XXY knowledge is important for several reasons. This post reviews some of the primary reasons XXY has become a social justice issue worth considering. Current XXY standards negatively impact individuals, families, siblings, classmates, and communities. XXY boys and men are normal people, fully capable in every way, but their difference is misrepresented online and in classrooms, promoting fear and misunderstanding of difference.
Note: This is a pro-human statement (not a pro-life argument).
So why is XXY knowledge important?
XXY standards say boys and men with XXY chromosomes have a laundry list of health issues, but that list is wildly misleading by design, leading parents to either raise their XXY kids to a lower standards or to terminate. They undermine healthy attitudes and life approaches instead of promoting the positive reality of XXY.
The baby issue
I do not claim to know what is the correct decision for expecting parents of XXY babies. Since the standard medical recommendation is termination, it is important and fair that I share my life experience as an XXY man as perspective in contrast to the overtly negative things medical professionals and websites say about XXY. In my experience XXY is a positive difference. Perhaps the most important thing to start with is that XXY chromosomes do not equal Klinefelter syndrome.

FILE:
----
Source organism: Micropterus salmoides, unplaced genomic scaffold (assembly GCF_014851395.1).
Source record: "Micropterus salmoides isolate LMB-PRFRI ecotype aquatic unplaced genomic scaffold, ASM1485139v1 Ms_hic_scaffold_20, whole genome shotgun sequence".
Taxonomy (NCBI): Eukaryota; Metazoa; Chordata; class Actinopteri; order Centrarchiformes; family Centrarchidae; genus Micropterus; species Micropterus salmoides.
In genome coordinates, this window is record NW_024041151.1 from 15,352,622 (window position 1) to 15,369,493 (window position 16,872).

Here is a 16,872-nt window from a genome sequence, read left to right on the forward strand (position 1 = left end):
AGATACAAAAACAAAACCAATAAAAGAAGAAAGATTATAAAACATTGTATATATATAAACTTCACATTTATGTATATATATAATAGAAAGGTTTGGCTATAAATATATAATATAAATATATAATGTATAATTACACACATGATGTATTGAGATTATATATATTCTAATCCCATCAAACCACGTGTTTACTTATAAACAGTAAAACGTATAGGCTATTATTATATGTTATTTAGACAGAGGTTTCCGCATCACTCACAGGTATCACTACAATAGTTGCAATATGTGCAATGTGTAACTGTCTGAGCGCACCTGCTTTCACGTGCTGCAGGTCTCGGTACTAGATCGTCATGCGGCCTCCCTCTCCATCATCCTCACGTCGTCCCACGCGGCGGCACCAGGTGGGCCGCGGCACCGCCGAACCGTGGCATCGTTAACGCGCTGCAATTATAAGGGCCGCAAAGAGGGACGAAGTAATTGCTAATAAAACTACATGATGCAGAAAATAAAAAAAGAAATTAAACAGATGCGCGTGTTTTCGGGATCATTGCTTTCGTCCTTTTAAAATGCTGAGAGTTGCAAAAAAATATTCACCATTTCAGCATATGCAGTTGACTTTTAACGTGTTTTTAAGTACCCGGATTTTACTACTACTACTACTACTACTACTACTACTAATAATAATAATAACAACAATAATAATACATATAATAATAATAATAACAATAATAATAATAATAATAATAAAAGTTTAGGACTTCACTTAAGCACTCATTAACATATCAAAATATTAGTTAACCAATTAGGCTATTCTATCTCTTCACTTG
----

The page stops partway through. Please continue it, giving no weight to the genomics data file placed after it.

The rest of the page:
280,000 XXY male fetuses are aborted each year, based on doctor recommendations. These recommendations are rooted in faulty research data. Again, this is not a pro-life argument. It’s a pro-human statement.
Knowing about XXY chromosomes is important if you care about the well-being of your family and the education of children. It’s also important if you need to trust your doctor. It’s important to doctors, parents, individuals, librarians, and teachers.
XXY = healthy boys and men, but the media, medical researchers, and an inappropriately titled movie have misled people, on a mass scale, to believe that XXY is a defect. The truth is, XXY is natural.
Accurate knowledge of XXY chromosomes is important for several reasons. XXY is a natural human difference, which touches nearly everyone in several key walks of life, including childbirth, family, education, health and well-being, medicine, community, and basic reality.
We rely on each other for learning opportunities and new perspectives, but we can do so only when everyone has a voice. XXY boys and men have long been denied a voice and frequently are denied a life opportunity. That has to change.
The key points center around five areas:
1. Sharing real-life experience for physicians lacking in practical XXY knowledge. It may be hard to believe, but the truth is many medical researchers and physicians lack a true understanding of the realities of XXY boys and men. They frequently have no real-world experience with XXY, or they have only read biased research. I have encountered doctors who refused to treat me in the same respectful manner as XY men because they truly believe XXY men are lesser human beings. That must change.